The clinic gives 400 of its patients, Adhiambo among them, "prescribed food" to eat with their medicines so they'll continue the treatment. But most take the meals home to share with their families, said Kamito. The program has a long waiting list. The financial crisis means there is no money to expand it.
Globally, there has been around a 10 percent decline in HIV/AIDS funding, said Michel Sidibe, the UNAIDS executive director. The world's top funder of public health programs _ the Global Fund to Fight AIDS, Tuberculosis and Malaria _ has disbursed $15 billion since 2002, but it cannot afford to pay for any new or expanded programs until 2014.
Poverty, meanwhile, continues to eat at the gains made by modern medicine in fighting HIV, the virus that causes AIDS.
Twenty to 30 percent of HIV-positive patients in the developing world drop out in the first two years of treatment, said Nils Grede, the deputy chief of the World Food Program's nutrition and HIV/AIDS unit.
"Barriers to continue the treatment ... are often related to poverty. You don't have the money to pay for the bus, you don't have enough food, so you spend your time on trying to make sure that your family eats," Grede told The Associated Press in Addis Ababa, Ethiopia.
"People adhere much better to drug regimens when there is food," said Greenaway. "But in poor families, that might mean mothers who want to stay strong have to decide whether to take something from their children's plates."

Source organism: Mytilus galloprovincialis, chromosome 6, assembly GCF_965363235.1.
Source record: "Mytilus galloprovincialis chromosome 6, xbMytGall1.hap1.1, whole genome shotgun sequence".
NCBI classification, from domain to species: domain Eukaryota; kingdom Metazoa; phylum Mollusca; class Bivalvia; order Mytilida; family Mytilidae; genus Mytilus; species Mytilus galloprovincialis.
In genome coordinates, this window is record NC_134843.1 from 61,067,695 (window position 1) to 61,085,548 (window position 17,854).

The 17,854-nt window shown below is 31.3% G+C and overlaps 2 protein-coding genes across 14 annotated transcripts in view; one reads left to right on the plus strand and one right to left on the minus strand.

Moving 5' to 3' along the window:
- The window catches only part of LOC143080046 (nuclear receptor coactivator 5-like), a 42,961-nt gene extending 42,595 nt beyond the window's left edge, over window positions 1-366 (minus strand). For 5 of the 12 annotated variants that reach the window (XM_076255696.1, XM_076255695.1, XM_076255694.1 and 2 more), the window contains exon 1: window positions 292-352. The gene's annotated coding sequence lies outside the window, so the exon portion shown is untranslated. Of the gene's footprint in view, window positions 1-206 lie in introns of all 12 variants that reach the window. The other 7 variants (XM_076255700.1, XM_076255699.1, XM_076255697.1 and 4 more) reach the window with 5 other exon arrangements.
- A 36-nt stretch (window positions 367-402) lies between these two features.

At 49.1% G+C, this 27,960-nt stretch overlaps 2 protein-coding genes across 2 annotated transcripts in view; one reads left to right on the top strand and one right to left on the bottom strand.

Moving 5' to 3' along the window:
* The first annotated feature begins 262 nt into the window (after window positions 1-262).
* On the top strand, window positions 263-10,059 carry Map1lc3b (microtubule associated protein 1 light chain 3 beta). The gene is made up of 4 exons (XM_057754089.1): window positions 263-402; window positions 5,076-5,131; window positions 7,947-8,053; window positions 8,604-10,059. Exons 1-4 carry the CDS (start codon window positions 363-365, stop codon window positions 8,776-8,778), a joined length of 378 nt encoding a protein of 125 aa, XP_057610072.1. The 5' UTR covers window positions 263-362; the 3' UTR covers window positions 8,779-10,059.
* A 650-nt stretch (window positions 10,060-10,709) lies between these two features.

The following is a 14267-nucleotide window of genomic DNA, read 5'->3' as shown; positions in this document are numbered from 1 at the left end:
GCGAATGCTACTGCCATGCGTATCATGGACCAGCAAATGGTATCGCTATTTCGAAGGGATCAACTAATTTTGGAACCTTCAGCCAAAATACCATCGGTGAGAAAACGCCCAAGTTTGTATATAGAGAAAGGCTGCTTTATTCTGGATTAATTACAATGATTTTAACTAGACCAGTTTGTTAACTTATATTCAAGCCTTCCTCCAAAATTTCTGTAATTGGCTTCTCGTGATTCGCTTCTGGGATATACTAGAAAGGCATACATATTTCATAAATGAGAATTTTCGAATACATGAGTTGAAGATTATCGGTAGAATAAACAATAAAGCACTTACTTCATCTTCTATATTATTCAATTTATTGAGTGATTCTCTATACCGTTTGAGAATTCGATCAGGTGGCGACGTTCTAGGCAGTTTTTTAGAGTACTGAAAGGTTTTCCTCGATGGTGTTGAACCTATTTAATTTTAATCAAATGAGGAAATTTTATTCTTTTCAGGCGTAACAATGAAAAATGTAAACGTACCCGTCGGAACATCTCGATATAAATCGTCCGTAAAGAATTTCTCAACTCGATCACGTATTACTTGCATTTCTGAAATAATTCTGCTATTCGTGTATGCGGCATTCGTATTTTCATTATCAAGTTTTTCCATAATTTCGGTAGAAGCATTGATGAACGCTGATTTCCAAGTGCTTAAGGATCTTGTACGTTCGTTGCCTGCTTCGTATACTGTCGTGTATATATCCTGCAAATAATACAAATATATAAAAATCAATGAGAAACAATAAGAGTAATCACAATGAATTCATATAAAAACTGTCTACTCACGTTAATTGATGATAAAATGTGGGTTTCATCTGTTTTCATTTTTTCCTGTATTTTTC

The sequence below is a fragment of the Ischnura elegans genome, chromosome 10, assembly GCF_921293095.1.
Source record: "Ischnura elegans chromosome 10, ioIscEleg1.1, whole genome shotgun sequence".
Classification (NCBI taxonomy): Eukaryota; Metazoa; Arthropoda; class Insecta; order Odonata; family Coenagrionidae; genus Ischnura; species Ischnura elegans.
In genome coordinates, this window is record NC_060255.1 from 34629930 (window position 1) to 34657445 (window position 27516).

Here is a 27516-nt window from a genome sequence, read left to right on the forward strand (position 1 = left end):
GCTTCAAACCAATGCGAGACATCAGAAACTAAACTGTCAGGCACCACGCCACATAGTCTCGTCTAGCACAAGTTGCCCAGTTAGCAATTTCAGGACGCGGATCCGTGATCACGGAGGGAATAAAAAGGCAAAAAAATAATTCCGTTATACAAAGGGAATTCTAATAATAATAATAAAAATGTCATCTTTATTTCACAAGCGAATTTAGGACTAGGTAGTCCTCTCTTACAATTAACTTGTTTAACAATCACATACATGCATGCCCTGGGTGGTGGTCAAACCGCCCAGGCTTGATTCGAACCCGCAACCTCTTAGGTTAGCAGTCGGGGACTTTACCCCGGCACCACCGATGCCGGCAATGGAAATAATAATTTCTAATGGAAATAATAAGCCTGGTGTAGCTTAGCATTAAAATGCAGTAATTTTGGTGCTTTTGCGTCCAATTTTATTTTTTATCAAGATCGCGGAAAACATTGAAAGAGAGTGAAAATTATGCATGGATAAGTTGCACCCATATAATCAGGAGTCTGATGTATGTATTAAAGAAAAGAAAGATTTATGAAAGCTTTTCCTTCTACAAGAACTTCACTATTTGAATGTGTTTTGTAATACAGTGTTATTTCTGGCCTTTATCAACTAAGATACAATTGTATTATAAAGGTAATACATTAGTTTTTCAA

Adhiambo's neighbor Ishmael Abongo, a 35-year-old father of four, must do just that. He and his wife Mary are both HIV positive, as is one of their sons. The whole family shares the clinic's food. When he has found work, Abongo takes a bit of porridge from dinner and saves it for the morning so he isn't too dizzy for a two-hour bus journey.
"I know it is important to take the drugs," he said.
He recounted knowing four people who did not take the pills because they had no food. They are now all dead, Abongo said.
A clinic social worker visited Adhiambo in her tiny shack in December, trying to persuade her to take her medication or risk dying, and leaving Emily with no family to care for her. But Adhiambo was more worried about their present situation.
"What will happen to her if I take these drugs and I get sick?" Adhiambo asked, adding that if she can't work or even walk because of side effects from the medicine they won't have any food.
Eventually, Adhiambo stood up. She needed to find some clothes or a floor that needed washing. She was two months behind with the rent _ $15 a month _ and could be evicted.
The white-winged Jesus that Emily prays to was shown in the picture walking through a garden, nothing like the smelly alley outside the shack.
Words below picture said: "May my prayers come before you, that you heal me according to your will."
Associated Press writer Luc van Kemenade in Addis Ababa, Ethiopia contributed to this report.